With Senate hearings complete, and a vote on Judge Brett Kavanaugh’s nomination to the Supreme Court expected this coming week, a national discussion over the Constitution and the proper purpose and function of the Supreme Court has intensified.
You don’t need to overturn Roe to get rid of the right to abortion. Given the “undue burden” standard, all you need is a certain type of regulation and a certain type of new justice on the court, and the right can just be regulated away.
President Trump is expected to announce his choice for the Supreme Court Monday. But if a conservative court is to consider overturning Roe v. Wade for political reasons, it may be putting the high court's legitimacy at risk.
The media war this election season is going to be ugly, thanks to Supreme Court Justice Anthony Kennedy — both because of the upheaval caused by his retirement and because of his decision in Citizens United.
The Social Security Administration office at the Rotunda in North Baltimore is scheduled to close next month, an addition to a recent string of field office closures decried by activists and lawmakers.
Senate Republicans appeared poised to approve a major tax overhaul that would deliver President Donald J. Trump one of his first legislative victories while potentially changing the way thousands of Marylanders file their annual income taxes.
A small number of Republican senators soon face a "profile in courage" challenge as President Trump and his clique of advisers run roughshod over the U.S. Constitution, its guarantees and the national interest of the American people. Republicans hold a narrow 52-48 edge in the Senate, which must approve cabinet-level nominees, treaties and judicial appointments. No one has to switch parties, but a temporary alliance across party lines would halt the Trump-Bannon machine in its tracks.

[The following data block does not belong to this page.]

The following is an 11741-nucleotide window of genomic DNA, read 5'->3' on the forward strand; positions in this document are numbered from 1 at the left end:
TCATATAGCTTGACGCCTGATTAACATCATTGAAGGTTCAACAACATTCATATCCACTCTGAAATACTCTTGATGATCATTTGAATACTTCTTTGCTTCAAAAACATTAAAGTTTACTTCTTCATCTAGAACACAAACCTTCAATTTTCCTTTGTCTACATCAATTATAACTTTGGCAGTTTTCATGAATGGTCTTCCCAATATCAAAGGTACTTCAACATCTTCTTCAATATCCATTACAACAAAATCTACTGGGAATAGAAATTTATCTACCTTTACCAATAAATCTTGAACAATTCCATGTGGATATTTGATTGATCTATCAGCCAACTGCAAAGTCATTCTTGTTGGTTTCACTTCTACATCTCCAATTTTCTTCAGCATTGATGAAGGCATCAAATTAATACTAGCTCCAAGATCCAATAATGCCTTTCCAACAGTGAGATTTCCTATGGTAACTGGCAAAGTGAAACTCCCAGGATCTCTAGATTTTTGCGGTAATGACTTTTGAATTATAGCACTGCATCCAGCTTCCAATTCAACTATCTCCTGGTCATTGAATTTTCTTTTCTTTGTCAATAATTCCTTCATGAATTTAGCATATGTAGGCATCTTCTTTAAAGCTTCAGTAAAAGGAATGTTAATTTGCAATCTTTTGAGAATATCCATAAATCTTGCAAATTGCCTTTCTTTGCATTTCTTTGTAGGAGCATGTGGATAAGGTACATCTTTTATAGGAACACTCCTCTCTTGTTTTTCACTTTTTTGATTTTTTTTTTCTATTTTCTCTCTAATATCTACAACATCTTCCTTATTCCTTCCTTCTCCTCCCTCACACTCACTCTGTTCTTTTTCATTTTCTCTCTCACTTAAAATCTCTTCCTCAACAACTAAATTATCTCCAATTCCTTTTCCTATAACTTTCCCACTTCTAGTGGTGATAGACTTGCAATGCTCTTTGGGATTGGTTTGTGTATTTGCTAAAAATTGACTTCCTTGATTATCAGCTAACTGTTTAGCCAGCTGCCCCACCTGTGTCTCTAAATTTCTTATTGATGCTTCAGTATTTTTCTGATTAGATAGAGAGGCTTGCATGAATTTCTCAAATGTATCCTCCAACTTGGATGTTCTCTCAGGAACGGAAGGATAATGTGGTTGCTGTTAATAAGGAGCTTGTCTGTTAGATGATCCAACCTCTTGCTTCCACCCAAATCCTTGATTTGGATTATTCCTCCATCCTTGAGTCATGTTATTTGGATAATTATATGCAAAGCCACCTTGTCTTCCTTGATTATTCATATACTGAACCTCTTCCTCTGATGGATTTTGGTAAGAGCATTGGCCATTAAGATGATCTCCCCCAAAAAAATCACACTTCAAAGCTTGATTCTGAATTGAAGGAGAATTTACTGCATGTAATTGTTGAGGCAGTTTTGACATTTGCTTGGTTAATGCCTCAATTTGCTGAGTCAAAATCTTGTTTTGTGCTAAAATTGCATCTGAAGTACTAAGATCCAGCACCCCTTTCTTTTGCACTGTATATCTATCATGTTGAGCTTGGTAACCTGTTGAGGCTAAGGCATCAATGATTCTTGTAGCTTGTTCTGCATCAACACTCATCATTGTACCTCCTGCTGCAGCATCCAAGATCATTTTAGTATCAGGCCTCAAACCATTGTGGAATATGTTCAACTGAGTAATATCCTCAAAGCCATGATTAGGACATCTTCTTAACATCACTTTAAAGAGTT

Sen. Barbara A. Mikulski called for a return to civility in politics and vowed to continue serving Maryland as a private citizen during an emotional farewell speech on the Senate floor Wednesday in which she reflected on a career in office that has spanned more than four decades.
House Democrats, frustrated over the lack of progress on gun control, staged a sit-in on the chamber's floor Wednesday, and vowed not to leave until Republican leaders allowed a vote on a proposal to ban people on terrorism watch lists from buying firearms.
High prescription drug prices make most Americans' blood boil, with the same drugs costing up to six times more here than in Western Europe, where drug prices are regulated. However, one cause of high prices has received scant attention: the delays in bringing generic drugs to the market.
Everyday citizens can bring about an end to world poverty. That's the message being spread by the Laurel chapter of RESULTS, a national network of 110 grassroots citizen lobbies that is marking its 35th anniversary this year.
When Barbara A. Mikulski first stepped onto the Senate floor in 1987, she saw only one other female senator. They were required to wear skirts and were prohibited from using the male-only gym. But as the retiring Maryland Democrat prepares to relinquish the title of "dean of the Senate women," she leaves a political environment that is fundamentally changed — from access to the treadmills to the possibility that a woman could ascend to the presidency.
WASHINGTON -- The Social Security Administration announced Thursday it will continue to provide benefit verification letters at field offices, reversing an earlier plan to cut that service that had led to criticism from members of the public and some lawmakers in Congress.
The Social Security Administration applies inconsistent criteria when deciding whether to close its field offices, and it rarely involves local officials or the public in the process, a Senate committee says in a bipartisan report to be released Wednesday.